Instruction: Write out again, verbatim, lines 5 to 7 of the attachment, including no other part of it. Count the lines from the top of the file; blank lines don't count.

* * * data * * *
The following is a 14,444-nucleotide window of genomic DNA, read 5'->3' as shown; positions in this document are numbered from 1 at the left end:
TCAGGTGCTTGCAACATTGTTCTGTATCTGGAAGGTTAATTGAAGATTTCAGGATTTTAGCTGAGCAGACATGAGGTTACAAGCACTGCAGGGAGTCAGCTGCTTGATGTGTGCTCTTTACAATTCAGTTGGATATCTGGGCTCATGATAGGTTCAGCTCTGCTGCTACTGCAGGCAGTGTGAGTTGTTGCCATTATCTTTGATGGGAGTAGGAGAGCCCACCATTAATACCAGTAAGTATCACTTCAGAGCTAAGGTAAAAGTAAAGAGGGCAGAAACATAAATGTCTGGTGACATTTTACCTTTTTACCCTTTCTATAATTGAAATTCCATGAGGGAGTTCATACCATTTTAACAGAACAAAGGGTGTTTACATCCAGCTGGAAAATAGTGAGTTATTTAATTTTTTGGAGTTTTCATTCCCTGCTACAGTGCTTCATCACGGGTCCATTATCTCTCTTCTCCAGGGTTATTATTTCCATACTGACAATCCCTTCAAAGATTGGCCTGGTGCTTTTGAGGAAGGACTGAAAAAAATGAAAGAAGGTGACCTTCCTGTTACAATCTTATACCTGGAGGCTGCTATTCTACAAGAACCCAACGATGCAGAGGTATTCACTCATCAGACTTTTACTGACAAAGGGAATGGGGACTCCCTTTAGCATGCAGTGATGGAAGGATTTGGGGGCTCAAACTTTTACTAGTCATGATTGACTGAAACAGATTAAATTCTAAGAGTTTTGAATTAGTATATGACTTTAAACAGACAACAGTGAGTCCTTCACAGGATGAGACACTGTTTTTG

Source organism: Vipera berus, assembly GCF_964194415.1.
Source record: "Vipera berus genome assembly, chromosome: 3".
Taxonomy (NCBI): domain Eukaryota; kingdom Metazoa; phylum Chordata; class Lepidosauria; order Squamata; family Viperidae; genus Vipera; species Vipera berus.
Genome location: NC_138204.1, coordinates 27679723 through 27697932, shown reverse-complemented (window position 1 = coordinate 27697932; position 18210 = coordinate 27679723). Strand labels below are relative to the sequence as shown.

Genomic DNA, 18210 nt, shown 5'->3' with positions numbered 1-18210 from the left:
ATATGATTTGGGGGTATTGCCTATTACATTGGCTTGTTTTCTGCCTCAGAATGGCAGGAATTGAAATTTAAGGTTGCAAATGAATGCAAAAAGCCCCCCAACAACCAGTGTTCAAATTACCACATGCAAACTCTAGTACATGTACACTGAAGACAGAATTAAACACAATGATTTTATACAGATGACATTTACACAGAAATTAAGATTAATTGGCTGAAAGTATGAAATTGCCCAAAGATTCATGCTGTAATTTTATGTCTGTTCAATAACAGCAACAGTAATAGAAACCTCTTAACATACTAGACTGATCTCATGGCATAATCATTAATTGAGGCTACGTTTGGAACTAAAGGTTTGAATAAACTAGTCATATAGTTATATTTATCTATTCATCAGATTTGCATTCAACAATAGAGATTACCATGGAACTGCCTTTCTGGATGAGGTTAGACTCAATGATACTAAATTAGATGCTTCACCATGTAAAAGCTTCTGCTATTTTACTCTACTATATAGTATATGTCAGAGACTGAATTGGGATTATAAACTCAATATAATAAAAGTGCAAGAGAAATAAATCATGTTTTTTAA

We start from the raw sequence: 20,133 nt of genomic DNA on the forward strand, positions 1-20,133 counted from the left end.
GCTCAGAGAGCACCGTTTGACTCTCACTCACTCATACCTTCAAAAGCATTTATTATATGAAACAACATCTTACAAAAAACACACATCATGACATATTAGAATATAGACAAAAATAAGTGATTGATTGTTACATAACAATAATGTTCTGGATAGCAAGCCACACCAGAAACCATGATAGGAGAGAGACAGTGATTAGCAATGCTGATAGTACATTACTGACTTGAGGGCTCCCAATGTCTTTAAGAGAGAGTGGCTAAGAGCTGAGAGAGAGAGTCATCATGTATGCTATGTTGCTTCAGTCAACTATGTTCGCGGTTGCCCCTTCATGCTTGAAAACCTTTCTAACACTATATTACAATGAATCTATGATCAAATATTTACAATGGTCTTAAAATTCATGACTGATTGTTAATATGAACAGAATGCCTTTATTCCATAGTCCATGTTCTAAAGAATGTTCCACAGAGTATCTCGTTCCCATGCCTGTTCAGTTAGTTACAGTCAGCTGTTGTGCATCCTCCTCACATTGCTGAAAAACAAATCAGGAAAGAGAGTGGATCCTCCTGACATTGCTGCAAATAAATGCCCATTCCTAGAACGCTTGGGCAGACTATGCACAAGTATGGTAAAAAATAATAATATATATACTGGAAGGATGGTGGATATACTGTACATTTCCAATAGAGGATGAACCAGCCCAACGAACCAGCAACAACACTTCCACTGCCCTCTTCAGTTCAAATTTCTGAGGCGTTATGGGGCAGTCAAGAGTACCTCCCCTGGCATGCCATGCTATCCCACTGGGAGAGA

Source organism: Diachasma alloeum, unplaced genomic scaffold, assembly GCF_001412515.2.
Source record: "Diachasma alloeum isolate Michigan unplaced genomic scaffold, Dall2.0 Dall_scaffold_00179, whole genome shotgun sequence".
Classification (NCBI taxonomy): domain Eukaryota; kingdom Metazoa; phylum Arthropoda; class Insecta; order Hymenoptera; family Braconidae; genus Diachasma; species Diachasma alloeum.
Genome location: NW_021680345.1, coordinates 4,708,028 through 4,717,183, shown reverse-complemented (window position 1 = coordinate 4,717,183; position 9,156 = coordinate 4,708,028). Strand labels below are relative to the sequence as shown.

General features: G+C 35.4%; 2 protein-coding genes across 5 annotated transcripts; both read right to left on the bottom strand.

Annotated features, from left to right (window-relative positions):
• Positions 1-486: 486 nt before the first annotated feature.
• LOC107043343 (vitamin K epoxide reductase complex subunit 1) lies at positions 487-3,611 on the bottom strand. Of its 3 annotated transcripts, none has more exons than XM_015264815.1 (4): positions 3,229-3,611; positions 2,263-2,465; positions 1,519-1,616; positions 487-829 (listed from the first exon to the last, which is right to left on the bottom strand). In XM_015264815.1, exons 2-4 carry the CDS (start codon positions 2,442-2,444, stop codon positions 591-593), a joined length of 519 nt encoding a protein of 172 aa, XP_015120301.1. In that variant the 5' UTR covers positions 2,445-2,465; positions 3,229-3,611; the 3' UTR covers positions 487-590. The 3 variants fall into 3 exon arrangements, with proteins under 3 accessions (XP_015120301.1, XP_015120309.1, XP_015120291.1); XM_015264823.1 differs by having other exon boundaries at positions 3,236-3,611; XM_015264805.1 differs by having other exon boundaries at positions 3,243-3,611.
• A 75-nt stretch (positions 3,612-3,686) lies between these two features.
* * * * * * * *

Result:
Taxonomy (NCBI): domain Eukaryota; kingdom Metazoa; phylum Chordata; class Lepidosauria; order Squamata; family Viperidae; genus Vipera; species Vipera berus.
Genome location: NC_138204.1, coordinates 27679723 through 27697932, shown reverse-complemented (window position 1 = coordinate 27697932; position 18210 = coordinate 27679723). Strand labels below are relative to the sequence as shown.

Genomic DNA, 18210 nt, shown 5'->3' with positions numbered 1-18210 from the left: